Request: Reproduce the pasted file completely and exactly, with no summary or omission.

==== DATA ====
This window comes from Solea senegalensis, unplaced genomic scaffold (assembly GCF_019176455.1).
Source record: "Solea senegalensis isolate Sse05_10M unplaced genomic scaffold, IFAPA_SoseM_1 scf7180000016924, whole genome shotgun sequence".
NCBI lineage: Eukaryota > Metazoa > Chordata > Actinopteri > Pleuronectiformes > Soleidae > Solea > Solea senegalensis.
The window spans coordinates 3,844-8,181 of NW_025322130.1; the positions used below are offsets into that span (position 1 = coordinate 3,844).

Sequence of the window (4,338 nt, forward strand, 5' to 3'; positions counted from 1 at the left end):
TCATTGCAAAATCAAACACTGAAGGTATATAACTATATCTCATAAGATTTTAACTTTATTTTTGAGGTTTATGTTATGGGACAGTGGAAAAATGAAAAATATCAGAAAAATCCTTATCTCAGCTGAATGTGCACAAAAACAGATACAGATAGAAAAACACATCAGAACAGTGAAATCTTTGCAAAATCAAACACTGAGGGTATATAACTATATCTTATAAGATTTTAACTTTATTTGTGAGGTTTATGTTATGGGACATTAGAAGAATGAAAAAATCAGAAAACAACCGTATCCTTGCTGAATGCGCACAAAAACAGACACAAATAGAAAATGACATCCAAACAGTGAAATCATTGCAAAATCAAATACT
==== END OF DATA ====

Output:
This window comes from Solea senegalensis, unplaced genomic scaffold (assembly GCF_019176455.1).
Source record: "Solea senegalensis isolate Sse05_10M unplaced genomic scaffold, IFAPA_SoseM_1 scf7180000016924, whole genome shotgun sequence".
NCBI lineage: Eukaryota > Metazoa > Chordata > Actinopteri > Pleuronectiformes > Soleidae > Solea > Solea senegalensis.
The window spans coordinates 3,844-8,181 of NW_025322130.1; the positions used below are offsets into that span (position 1 = coordinate 3,844).

Sequence of the window (4,338 nt, forward strand, 5' to 3'; positions counted from 1 at the left end):
TCATTGCAAAATCAAACACTGAAGGTATATAACTATATCTCATAAGATTTTAACTTTATTTTTGAGGTTTATGTTATGGGACAGTGGAAAAATGAAAAATATCAGAAAAATCCTTATCTCAGCTGAATGTGCACAAAAACAGATACAGATAGAAAAACACATCAGAACAGTGAAATCTTTGCAAAATCAAACACTGAGGGTATATAACTATATCTTATAAGATTTTAACTTTATTTGTGAGGTTTATGTTATGGGACATTAGAAGAATGAAAAAATCAGAAAACAACCGTATCCTTGCTGAATGCGCACAAAAACAGACACAAATAGAAAATGACATCCAAACAGTGAAATCATTGCAAAATCAAATACT